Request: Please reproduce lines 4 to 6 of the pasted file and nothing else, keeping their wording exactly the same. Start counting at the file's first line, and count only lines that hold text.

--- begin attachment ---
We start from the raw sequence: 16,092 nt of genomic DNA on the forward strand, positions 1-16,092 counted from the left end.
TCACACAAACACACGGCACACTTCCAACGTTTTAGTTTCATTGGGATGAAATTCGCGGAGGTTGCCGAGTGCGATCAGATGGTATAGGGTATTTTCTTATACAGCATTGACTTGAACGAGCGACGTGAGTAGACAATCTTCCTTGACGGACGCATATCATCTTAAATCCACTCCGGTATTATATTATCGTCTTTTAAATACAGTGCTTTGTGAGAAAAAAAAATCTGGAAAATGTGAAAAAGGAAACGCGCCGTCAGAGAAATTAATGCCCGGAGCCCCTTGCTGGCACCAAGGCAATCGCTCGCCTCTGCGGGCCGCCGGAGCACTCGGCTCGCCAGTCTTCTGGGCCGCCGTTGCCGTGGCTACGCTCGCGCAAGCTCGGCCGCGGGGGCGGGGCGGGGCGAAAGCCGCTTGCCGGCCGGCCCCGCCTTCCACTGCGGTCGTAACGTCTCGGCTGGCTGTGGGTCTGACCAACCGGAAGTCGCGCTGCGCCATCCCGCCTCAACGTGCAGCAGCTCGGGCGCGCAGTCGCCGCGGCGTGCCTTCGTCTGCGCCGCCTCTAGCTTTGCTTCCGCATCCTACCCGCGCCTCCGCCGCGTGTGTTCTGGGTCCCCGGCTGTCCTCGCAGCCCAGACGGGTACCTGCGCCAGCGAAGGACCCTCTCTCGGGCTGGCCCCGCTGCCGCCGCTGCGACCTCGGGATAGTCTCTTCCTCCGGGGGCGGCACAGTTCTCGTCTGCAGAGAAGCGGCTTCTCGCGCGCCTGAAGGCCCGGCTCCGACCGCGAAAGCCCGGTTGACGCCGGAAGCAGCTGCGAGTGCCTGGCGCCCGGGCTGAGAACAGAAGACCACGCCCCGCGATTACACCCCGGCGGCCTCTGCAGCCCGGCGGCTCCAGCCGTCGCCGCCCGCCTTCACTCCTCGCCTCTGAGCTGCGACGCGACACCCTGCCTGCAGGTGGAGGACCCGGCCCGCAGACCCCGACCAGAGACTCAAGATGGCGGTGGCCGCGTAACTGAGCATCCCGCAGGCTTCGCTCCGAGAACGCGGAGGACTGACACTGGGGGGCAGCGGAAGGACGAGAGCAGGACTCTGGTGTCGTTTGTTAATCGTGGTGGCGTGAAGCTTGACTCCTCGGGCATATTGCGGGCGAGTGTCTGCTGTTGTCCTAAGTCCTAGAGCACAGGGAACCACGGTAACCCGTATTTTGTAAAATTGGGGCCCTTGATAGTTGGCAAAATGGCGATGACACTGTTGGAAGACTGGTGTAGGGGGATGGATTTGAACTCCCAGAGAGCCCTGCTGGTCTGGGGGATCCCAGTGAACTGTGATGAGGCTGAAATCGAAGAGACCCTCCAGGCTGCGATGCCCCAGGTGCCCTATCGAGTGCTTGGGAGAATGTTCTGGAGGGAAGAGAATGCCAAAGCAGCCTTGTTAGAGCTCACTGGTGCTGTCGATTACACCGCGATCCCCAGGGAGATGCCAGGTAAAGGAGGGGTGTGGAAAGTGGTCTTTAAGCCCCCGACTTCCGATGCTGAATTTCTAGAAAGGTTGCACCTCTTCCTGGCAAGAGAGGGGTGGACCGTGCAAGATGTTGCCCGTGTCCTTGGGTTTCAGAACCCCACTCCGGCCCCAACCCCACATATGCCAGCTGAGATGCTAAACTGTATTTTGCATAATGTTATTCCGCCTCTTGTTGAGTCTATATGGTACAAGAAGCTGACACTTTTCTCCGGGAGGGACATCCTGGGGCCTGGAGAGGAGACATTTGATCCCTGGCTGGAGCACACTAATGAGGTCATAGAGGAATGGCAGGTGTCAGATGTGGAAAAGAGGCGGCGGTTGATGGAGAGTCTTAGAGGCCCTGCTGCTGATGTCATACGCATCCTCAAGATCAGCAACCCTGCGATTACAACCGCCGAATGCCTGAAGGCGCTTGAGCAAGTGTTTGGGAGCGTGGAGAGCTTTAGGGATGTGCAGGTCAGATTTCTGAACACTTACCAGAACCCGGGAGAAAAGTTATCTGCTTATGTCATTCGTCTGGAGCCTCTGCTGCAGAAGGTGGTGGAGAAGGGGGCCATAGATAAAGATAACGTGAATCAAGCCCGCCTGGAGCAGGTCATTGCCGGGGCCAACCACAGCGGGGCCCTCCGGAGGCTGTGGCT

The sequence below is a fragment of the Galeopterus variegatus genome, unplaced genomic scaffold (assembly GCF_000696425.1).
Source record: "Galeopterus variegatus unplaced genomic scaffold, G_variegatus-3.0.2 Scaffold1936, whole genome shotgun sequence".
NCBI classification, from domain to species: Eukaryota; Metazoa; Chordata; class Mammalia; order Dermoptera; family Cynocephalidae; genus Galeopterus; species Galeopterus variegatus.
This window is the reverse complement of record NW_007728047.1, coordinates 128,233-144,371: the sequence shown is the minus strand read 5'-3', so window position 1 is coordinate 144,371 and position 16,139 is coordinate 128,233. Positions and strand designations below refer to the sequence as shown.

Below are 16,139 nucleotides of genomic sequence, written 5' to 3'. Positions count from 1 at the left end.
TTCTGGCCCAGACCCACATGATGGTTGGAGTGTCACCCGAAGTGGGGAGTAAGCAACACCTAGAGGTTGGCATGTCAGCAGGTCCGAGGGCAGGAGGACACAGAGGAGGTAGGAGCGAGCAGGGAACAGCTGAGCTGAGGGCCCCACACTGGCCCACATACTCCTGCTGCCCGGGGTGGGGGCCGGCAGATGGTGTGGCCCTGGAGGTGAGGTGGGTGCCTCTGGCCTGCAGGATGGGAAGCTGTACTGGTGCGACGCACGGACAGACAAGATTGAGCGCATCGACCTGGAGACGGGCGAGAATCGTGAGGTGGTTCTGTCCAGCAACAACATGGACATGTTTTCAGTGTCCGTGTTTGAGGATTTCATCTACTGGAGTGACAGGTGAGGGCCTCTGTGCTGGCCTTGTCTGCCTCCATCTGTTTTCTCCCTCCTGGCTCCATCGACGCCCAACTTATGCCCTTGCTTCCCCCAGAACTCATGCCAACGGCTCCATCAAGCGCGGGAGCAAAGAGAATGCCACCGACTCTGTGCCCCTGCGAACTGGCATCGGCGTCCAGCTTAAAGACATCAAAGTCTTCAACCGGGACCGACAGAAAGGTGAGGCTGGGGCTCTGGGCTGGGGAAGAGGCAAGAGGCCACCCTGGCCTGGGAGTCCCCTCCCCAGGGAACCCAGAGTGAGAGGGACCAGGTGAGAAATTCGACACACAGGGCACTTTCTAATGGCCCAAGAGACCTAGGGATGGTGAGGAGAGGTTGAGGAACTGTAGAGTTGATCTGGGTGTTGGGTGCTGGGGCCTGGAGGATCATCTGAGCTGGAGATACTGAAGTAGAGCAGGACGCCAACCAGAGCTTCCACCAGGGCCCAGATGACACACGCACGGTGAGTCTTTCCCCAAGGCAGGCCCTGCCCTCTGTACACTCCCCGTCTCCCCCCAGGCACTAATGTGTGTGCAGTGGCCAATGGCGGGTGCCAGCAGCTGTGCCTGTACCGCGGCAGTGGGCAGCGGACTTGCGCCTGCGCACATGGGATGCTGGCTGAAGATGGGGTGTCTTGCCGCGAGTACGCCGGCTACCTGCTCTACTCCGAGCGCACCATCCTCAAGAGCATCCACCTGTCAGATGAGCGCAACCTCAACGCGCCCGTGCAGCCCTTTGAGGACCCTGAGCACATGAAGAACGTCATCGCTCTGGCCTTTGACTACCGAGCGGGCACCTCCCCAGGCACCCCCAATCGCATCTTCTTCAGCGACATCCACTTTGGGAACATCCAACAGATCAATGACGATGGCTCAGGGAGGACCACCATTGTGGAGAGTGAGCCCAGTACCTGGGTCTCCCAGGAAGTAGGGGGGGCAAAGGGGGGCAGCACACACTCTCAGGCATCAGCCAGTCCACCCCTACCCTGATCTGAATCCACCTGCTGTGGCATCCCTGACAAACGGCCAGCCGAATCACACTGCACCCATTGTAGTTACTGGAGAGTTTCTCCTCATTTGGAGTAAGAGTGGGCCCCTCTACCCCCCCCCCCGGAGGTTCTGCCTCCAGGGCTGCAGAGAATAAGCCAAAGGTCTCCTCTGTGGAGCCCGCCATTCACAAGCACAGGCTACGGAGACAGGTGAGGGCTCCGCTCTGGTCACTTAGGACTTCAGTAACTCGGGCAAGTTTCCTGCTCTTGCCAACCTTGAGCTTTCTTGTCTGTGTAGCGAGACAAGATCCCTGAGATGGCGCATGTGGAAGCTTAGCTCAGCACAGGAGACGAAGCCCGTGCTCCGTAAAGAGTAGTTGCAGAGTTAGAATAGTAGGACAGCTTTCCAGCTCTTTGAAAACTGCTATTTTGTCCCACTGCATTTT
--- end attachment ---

Source record: "Galeopterus variegatus unplaced genomic scaffold, G_variegatus-3.0.2 Scaffold1936, whole genome shotgun sequence".
NCBI classification, from domain to species: Eukaryota; Metazoa; Chordata; class Mammalia; order Dermoptera; family Cynocephalidae; genus Galeopterus; species Galeopterus variegatus.
This window is the reverse complement of record NW_007728047.1, coordinates 128,233-144,371: the sequence shown is the minus strand read 5'-3', so window position 1 is coordinate 144,371 and position 16,139 is coordinate 128,233. Positions and strand designations below refer to the sequence as shown.